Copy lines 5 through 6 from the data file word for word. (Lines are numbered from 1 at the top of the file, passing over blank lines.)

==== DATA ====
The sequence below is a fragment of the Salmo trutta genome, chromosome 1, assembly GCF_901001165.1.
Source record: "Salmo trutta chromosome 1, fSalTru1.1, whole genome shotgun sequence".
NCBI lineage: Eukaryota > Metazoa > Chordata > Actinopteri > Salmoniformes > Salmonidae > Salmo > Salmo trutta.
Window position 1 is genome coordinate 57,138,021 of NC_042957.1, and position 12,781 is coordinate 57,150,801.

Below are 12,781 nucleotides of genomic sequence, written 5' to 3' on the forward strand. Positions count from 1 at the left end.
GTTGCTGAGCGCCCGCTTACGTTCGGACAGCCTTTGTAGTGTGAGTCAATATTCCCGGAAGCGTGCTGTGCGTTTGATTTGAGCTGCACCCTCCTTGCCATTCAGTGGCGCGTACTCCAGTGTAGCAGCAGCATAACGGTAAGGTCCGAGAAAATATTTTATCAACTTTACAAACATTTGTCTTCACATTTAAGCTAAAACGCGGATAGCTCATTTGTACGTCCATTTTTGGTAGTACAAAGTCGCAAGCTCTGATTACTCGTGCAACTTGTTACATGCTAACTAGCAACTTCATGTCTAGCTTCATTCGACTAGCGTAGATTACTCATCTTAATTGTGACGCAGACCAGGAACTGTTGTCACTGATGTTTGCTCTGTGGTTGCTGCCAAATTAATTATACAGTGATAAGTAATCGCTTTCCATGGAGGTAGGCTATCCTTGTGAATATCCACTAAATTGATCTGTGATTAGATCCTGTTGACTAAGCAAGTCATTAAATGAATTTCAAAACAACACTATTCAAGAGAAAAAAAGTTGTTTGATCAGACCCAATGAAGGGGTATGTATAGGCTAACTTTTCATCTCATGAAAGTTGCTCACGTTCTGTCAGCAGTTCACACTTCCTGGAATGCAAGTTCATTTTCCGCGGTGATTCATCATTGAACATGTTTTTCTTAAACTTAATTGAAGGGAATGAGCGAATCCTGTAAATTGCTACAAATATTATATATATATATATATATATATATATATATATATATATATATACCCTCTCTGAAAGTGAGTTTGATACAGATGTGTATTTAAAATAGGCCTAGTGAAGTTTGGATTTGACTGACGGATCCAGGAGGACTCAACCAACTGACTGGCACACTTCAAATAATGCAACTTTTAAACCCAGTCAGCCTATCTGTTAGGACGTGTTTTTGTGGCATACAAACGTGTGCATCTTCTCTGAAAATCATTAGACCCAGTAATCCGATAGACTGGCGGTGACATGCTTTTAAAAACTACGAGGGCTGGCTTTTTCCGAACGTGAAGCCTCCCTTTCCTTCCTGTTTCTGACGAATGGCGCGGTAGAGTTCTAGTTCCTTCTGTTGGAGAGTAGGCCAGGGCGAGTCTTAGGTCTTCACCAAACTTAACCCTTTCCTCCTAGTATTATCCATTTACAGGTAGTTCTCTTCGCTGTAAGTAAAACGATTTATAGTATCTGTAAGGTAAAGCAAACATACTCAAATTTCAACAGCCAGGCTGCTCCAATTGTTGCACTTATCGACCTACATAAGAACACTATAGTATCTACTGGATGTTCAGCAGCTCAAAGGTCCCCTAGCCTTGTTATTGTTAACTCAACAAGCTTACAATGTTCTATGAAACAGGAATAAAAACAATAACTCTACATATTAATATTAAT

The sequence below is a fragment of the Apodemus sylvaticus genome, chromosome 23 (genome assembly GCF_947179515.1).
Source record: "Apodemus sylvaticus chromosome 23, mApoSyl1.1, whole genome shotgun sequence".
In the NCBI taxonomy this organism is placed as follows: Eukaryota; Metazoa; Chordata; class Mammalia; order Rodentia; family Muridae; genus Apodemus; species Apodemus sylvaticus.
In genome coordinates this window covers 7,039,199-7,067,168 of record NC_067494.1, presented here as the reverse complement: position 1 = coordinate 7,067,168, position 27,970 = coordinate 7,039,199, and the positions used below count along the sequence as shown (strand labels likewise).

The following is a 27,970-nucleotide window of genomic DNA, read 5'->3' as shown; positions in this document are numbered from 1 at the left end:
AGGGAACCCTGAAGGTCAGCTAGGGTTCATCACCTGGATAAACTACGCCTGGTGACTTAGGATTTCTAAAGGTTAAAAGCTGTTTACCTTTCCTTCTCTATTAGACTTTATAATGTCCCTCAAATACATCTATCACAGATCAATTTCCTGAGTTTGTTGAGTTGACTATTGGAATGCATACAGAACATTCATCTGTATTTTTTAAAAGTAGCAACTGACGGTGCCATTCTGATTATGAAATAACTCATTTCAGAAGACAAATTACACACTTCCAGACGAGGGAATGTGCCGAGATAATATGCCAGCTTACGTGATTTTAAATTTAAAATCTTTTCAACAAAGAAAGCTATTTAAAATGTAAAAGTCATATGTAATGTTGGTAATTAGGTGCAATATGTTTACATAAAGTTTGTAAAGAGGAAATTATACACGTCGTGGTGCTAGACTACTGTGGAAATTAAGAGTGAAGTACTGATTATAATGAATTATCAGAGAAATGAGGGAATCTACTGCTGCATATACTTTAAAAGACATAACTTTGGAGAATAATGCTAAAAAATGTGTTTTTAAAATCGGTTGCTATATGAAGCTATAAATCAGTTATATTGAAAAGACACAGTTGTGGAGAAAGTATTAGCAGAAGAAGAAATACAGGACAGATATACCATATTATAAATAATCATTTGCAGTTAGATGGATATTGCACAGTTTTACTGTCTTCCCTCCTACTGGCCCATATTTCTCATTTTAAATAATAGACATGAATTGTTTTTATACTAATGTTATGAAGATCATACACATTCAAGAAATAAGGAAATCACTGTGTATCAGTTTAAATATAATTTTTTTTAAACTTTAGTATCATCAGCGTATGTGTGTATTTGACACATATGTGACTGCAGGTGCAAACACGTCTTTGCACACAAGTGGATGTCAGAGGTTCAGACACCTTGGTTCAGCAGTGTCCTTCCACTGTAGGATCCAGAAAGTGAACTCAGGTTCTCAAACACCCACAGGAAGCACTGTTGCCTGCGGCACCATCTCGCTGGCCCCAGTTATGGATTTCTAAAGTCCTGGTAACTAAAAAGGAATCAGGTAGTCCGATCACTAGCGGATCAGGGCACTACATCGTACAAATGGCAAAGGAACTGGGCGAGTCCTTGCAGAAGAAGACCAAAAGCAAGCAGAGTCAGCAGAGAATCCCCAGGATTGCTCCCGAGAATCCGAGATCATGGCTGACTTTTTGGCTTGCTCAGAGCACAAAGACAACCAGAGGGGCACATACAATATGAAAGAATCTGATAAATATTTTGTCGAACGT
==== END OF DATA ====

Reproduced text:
Below are 12,781 nucleotides of genomic sequence, written 5' to 3' on the forward strand. Positions count from 1 at the left end.
GTTGCTGAGCGCCCGCTTACGTTCGGACAGCCTTTGTAGTGTGAGTCAATATTCCCGGAAGCGTGCTGTGCGTTTGATTTGAGCTGCACCCTCCTTGCCATTCAGTGGCGCGTACTCCAGTGTAGCAGCAGCATAACGGTAAGGTCCGAGAAAATATTTTATCAACTTTACAAACATTTGTCTTCACATTTAAGCTAAAACGCGGATAGCTCATTTGTACGTCCATTTTTGGTAGTACAAAGTCGCAAGCTCTGATTACTCGTGCAACTTGTTACATGCTAACTAGCAACTTCATGTCTAGCTTCATTCGACTAGCGTAGATTACTCATCTTAATTGTGACGCAGACCAGGAACTGTTGTCACTGATGTTTGCTCTGTGGTTGCTGCCAAATTAATTATACAGTGATAAGTAATCGCTTTCCATGGAGGTAGGCTATCCTTGTGAATATCCACTAAATTGATCTGTGATTAGATCCTGTTGACTAAGCAAGTCATTAAATGAATTTCAAAACAACACTATTCAAGAGAAAAAAAGTTGTTTGATCAGACCCAATGAAGGGGTATGTATAGGCTAACTTTTCATCTCATGAAAGTTGCTCACGTTCTGTCAGCAGTTCACACTTCCTGGAATGCAAGTTCATTTTCCGCGGTGATTCATCATTGAACATGTTTTTCTTAAACTTAATTGAAGGGAATGAGCGAATCCTGTAAATTGCTACAAATATTATATATATATATATATATATATATATATATATATATATATATACCCTCTCTGAAAGTGAGTTTGATACAGATGTGTATTTAAAATAGGCCTAGTGAAGTTTGGATTTGACTGACGGATCCAGGAGGACTCAACCAACTGACTGGCACACTTCAAATAATGCAACTTTTAAACCCAGTCAGCCTATCTGTTAGGACGTGTTTTTGTGGCATACAAACGTGTGCATCTTCTCTGAAAATCATTAGACCCAGTAATCCGATAGACTGGCGGTGACATGCTTTTAAAAACTACGAGGGCTGGCTTTTTCCGAACGTGAAGCCTCCCTTTCCTTCCTGTTTCTGACGAATGGCGCGGTAGAGTTCTAGTTCCTTCTGTTGGAGAGTAGGCCAGGGCGAGTCTTAGGTCTTCACCAAACTTAACCCTTTCCTCCTAGTATTATCCATTTACAGGTAGTTCTCTTCGCTGTAAGTAAAACGATTTATAGTATCTGTAAGGTAAAGCAAACATACTCAAATTTCAACAGCCAGGCTGCTCCAATTGTTGCACTTATCGACCTACATAAGAACACTATAGTATCTACTGGATGTTCAGCAGCTCAAAGGTCCCCTAGCCTTGTTATTGTTAACTCAACAAGCTTACAATGTTCTATGAAACAGGAATAAAAACAATAACTCTACATATTAATATTAAT